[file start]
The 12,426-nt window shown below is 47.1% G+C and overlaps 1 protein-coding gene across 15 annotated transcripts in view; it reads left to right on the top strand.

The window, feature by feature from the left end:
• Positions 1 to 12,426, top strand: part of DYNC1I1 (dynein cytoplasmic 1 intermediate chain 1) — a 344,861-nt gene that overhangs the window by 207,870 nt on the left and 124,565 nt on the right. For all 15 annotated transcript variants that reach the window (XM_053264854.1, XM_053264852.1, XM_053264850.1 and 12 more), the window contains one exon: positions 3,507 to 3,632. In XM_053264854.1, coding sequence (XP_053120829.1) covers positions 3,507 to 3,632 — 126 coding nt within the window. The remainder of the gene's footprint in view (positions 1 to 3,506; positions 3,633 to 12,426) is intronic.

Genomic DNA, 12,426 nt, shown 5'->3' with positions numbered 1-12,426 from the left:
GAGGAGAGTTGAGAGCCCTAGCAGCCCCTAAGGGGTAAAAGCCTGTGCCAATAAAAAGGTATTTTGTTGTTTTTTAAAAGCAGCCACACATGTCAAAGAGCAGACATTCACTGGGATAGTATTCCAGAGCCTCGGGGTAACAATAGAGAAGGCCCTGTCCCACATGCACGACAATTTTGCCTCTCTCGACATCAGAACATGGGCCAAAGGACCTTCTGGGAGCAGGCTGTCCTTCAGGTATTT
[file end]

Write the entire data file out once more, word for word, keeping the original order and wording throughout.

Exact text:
The 12,426-nt window shown below is 47.1% G+C and overlaps 1 protein-coding gene across 15 annotated transcripts in view; it reads left to right on the top strand.

The window, feature by feature from the left end:
• Positions 1 to 12,426, top strand: part of DYNC1I1 (dynein cytoplasmic 1 intermediate chain 1) — a 344,861-nt gene that overhangs the window by 207,870 nt on the left and 124,565 nt on the right. For all 15 annotated transcript variants that reach the window (XM_053264854.1, XM_053264852.1, XM_053264850.1 and 12 more), the window contains one exon: positions 3,507 to 3,632. In XM_053264854.1, coding sequence (XP_053120829.1) covers positions 3,507 to 3,632 — 126 coding nt within the window. The remainder of the gene's footprint in view (positions 1 to 3,506; positions 3,633 to 12,426) is intronic.

Genomic DNA, 12,426 nt, shown 5'->3' with positions numbered 1-12,426 from the left:
GAGGAGAGTTGAGAGCCCTAGCAGCCCCTAAGGGGTAAAAGCCTGTGCCAATAAAAAGGTATTTTGTTGTTTTTTAAAAGCAGCCACACATGTCAAAGAGCAGACATTCACTGGGATAGTATTCCAGAGCCTCGGGGTAACAATAGAGAAGGCCCTGTCCCACATGCACGACAATTTTGCCTCTCTCGACATCAGAACATGGGCCAAAGGACCTTCTGGGAGCAGGCTGTCCTTCAGGTATTT